Al Arabiya television has released a video of one of five UK hostages held captive in Iraq by a Shia militant group, who are demanding the release of nine Iraqis in exchange for the liberation of the five Britons.
One of five Britons held hostage in Iraq since May was shown in a video aired on Tuesday by Al Arabiya television, which said the captive called for the release of nine Iraqis in return for their freedom.
The Britons -- a computer instructor and his four bodyguards -- were seized by a Shi'ite militant group from inside an Iraqi Finance Ministry building in a brazen raid in Baghdad last May.
"My name is Peter ... I have been held here for nearly eight months now," a man said on the undated video.
Arabiya said he called on British Prime Minister Gordon Brown to free nine Iraqis to gain the release of the five.
"It's as simple as that. It's a simple exchange of people ... That's all they want. Just to have their people released and we can go home," he said.
In a statement shown by the Dubai-based television station, a group calling itself the Shi'ite Islamic Resistance in Iraq said: "We are addressing you the British people and not your government because you are keener than your government and your Queen (for the release of the five)."
The statement indicated that some or all of the nine Iraqis were held by U.S.-forces but there was no confirmed information about their identity.
There was no sign of weapons or of militants in the video.
The hostage appeared tired but not distressed. He had a scraggly beard and wore what appeared to be a white and black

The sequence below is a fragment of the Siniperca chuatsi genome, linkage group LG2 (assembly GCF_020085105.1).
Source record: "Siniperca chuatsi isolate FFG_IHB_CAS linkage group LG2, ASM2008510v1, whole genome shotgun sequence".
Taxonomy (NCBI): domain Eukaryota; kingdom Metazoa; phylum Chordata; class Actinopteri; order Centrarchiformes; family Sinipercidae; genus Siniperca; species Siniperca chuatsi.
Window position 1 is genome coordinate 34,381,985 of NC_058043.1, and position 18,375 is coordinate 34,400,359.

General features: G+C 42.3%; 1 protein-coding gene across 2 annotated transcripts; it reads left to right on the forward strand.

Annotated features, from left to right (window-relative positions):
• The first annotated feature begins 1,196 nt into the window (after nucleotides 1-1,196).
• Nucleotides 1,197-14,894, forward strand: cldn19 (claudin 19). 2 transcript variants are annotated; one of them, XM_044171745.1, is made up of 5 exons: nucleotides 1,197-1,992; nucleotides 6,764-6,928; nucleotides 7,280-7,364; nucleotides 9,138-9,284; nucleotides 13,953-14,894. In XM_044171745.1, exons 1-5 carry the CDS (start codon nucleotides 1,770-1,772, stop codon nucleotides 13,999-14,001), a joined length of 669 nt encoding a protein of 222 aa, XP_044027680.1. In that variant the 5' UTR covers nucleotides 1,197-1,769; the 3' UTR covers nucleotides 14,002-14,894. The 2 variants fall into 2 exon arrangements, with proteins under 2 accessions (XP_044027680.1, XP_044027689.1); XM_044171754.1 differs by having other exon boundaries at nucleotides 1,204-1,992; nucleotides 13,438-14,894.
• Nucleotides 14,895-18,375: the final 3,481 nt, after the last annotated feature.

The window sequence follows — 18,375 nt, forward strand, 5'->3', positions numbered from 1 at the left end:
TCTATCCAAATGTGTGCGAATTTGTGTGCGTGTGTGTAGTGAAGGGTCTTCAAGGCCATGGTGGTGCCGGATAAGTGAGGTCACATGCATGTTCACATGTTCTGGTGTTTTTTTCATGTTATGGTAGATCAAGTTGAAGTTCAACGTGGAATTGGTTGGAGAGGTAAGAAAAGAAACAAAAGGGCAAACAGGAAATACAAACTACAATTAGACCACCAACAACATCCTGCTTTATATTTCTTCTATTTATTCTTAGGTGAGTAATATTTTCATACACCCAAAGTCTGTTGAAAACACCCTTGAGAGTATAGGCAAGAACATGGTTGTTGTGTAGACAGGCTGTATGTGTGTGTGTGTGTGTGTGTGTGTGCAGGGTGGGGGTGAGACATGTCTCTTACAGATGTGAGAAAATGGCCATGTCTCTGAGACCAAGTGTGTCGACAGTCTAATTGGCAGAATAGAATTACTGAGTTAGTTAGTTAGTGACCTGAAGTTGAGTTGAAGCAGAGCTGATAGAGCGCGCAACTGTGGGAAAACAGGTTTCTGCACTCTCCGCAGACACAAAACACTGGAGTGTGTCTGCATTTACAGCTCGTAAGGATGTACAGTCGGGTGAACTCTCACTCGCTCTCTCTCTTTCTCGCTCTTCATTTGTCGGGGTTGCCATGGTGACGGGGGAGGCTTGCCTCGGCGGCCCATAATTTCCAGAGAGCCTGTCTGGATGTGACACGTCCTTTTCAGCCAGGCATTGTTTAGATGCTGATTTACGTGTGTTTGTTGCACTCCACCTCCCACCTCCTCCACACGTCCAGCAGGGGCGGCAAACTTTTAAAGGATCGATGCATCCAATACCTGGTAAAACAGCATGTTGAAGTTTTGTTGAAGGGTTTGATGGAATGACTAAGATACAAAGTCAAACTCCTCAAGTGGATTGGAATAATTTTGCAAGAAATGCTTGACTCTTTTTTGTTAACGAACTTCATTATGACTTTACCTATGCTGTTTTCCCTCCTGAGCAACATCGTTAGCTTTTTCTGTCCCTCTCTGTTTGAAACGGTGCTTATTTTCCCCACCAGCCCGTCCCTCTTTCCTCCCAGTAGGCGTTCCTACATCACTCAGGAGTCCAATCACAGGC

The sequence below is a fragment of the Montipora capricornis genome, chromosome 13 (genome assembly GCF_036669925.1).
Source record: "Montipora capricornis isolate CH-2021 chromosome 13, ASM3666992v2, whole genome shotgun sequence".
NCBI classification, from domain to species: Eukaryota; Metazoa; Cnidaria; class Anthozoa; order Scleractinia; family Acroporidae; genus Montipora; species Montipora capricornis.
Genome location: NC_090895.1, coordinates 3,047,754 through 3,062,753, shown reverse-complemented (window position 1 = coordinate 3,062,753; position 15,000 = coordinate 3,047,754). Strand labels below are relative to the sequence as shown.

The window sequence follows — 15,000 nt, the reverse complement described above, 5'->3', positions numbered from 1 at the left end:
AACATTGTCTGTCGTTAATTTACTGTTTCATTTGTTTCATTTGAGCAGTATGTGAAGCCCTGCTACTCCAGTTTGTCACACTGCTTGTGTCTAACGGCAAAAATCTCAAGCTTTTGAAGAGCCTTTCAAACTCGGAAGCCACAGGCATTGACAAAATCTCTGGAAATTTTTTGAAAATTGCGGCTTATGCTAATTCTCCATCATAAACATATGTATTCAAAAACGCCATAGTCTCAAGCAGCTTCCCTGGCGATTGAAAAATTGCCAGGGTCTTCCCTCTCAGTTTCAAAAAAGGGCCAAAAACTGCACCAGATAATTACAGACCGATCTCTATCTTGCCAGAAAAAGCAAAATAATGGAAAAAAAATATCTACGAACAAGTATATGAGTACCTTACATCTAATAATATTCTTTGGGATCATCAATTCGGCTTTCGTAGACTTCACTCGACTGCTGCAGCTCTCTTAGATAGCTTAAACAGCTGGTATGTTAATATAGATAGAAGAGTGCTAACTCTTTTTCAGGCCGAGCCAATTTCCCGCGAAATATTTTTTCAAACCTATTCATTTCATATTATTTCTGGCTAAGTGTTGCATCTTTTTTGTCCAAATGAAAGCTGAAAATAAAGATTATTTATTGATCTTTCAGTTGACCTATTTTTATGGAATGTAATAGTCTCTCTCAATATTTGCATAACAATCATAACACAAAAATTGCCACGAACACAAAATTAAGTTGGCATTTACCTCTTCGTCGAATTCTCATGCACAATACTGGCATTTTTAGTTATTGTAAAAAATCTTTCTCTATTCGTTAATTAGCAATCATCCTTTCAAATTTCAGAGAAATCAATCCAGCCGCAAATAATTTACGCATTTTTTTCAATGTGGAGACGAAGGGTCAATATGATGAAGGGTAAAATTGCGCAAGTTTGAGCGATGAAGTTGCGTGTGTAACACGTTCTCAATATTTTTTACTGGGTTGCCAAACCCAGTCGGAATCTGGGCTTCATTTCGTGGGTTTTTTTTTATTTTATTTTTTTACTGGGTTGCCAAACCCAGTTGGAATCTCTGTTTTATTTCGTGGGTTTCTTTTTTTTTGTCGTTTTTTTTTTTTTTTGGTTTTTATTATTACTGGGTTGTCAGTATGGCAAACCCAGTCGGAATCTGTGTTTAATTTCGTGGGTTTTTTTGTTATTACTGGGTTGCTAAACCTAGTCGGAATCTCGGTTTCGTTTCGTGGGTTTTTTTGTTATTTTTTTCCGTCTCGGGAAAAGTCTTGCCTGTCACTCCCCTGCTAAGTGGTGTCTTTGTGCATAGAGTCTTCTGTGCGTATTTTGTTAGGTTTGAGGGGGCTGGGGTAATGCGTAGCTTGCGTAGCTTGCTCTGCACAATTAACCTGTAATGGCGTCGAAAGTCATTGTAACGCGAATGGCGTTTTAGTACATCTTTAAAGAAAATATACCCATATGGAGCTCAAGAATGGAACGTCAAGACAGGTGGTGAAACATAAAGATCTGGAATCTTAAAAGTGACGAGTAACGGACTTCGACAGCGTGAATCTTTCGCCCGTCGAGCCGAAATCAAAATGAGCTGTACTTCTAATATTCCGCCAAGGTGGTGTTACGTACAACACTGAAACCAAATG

"I miss my family a lot and the only thing I want is to get out of here. I tell Gordon Brown: Free their prisoners and we can go home," the man said in remarks dubbed into Arabic by the television.
Britain condemned the video, which it said was distressing to the families of the hostages.
"We urge those holding the group to release them immediately," the Foreign Office said in a statement.
"No matter what the cause, holding hostages is never justified and is never a way of making progress on any issue," it said.
Militants holding the five Britons released a video last December showing another of the hostages, who identified himself as Jason, saying they would kill one of the five unless Britain withdrew its troops from Iraq.
The December video gave Britain a deadline of 10 days to withdraw its troops but there was no sign that any of the hostages were subsequently killed.
Most of Britain's troops are stationed in the mainly Shi'ite south of Iraq.
Britain, one of Washington's staunchest allies in Iraq, handed security to Iraqi forces on Dec. 16 for Basra, the last of the four provinces it controlled in the south.
At that time Britain had about 4,500 troops left in Iraq, less than 10 percent of the force sent by former Prime Minister Tony Blair to join the U.S.-led invasion to topple Saddam Hussein in 2003.
Blair's successor Brown has said the force will shrink to 2,500 by mid-2008, including a small training mission and a rapid response team on standby.
Date created : 2008-02-26